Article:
In our walk through the diggings, we could not help noting the names of places and signs as indications of the character of mind of the people who give such names — Jackass Flat, Donkey Gully, Dead horse Gully, Sheepshead Gully, Tinpot Gully, Job’s Gully, Poverty Gully, and Piccaninny Gullies without end. These however are not quite so bad as Murderer’s Flat and Chokem Gully.

I agreed that Murderer’s Flat would have been dreadful. Chokem Gully had a nice ring to it though, ignoring what it actually referenced.


California and Chicago Flip-Flop


California Renovated (Your New Blue)
California Renovated (Your New Blue) by cta web on Flickr (cc)

I found a California Avenue in Chicago. Actually I’d known about the California station (map) on the Chicago Transit Authority’s Blue Line for many years because I’d passed it many times taking the train from O’Hare International Airport. I didn’t realize that the station was named for a street until now, though. Conversely there was a Chicago (actually several of them) in California. The most well known may have been Port Chicago, on Suisun Bay northeast of San Francisco (map). It was the site of the horrific "Port Chicago Disaster"

Port Chicago… was developed into a munitions facility when the Naval Ammunition Depot at Mare Island, California, could not fully supply the war effort. By the summer of 1944, expansion of the Port Chicago facility allowed for loading two ships at once around the clock. The Navy units assigned to the dangerous loading operations were generally segregated African-American units…. Approximately 320 workers were on or near the pier when, at 10:18 p.m., a series of massive explosions over several seconds destroyed everything and everyone in the vicinity.

These events exposed racial inequalities in the U.S. Navy although reforms took many more years. Port Chicago also no longer exists. The government declared eminent domain in 1968 and tore it down to create a safety buffer zone.


Back to the United Kingdom

I’d forgotten about an English California featured previously on 12MC in Wrong Side of the Atlantic. Then another California appeared in Ipswich (map) courtesy of a comment posted by reader Mark. He also provided a document link with much more information about the Ipswich California. That led me to examine the Gazetteer of British Place Names for more California locations. It included several; five in England and one in Scotland. I was surprised by the prevalence.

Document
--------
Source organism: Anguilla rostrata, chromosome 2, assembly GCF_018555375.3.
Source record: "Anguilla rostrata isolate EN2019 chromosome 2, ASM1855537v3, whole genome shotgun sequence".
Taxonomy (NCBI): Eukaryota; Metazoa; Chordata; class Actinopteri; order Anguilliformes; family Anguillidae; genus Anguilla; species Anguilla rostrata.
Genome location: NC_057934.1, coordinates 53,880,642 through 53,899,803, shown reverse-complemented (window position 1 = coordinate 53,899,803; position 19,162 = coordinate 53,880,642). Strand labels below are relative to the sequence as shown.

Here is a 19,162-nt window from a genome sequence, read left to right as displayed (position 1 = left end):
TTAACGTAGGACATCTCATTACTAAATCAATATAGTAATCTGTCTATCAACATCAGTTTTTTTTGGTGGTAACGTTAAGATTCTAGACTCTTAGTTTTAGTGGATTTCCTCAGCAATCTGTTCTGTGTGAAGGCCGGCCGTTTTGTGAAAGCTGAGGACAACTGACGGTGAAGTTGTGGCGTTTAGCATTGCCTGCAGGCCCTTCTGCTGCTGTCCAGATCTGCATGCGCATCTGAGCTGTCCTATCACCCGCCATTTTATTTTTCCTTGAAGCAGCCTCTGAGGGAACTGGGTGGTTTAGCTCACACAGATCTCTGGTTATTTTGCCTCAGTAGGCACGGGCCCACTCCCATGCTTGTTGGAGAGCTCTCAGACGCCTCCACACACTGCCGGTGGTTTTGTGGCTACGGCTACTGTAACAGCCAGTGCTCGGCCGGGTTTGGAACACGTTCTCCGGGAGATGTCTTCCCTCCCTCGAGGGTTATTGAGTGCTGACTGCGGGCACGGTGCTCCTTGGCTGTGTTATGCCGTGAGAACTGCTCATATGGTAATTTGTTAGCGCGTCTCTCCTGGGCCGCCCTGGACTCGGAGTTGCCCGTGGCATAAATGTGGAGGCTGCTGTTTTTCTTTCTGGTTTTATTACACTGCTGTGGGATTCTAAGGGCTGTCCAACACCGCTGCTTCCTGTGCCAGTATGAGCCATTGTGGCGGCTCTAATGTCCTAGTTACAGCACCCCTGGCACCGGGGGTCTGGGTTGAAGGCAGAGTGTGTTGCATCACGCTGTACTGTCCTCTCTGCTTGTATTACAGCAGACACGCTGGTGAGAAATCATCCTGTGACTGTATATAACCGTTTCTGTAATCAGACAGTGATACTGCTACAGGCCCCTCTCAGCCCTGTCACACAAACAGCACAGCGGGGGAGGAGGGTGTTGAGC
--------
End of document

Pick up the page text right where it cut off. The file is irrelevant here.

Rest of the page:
Outside of California

On January 3, 2016 · 5 Comments

There was a town in Maryland I spotted named California. I’d known about it for awhile. It always seemed odd to have a town in one state named for another, especially one located an entire continent away. I figured there was a connection and further speculated that it had its roots in the California Gold Rush that captured the imagination of the nation in 1849 and thereafter.

First I needed to examine the etymology of California to understand if the name might have arisen independently. However, nobody was completely sure what influenced the original California name. Most sources tended to speculate that it derived from a romantic novel published in Spain in the early Sixteenth Century, "Las Sergas de Esplandián." The book described a fictional island found east of Asia. Early Spanish explorers, mistaking Mexico’s Baja Peninsula for an island, noticed a similarity and applied California both to the peninsula and to lands farther north. The theory seemed plausible although plenty of other ideas existed too.

The name spread throughout parts of the New World. However, I was interested specifically in places named because of the Gold Rush influence. Therefore I declined to examine places named California in Central and South America. Those would have likely traced back to the Spanish colonial era. I stuck to English-speaking areas.

California, Maryland


Patuxent River
Patuxent River by N8ure Lover on Flickr (cc)

I didn’t resolve the mystery in Maryland completely. Indeed, the California (map) in St. Mary’s County was named for the west coast state of the same name. However I never discovered what year that happened. I also learned that this once sleepy hamlet had been growing rapidly in recent years due to its proximity to adjacent Naval Air Station Patuxent River while also becoming popular with commuters to Washington, DC. It experienced an explosive 25% population growth in the previous decade, now approaching twelve thousand residents. That recent surge probably made it the largest U.S. California outside of the state of California.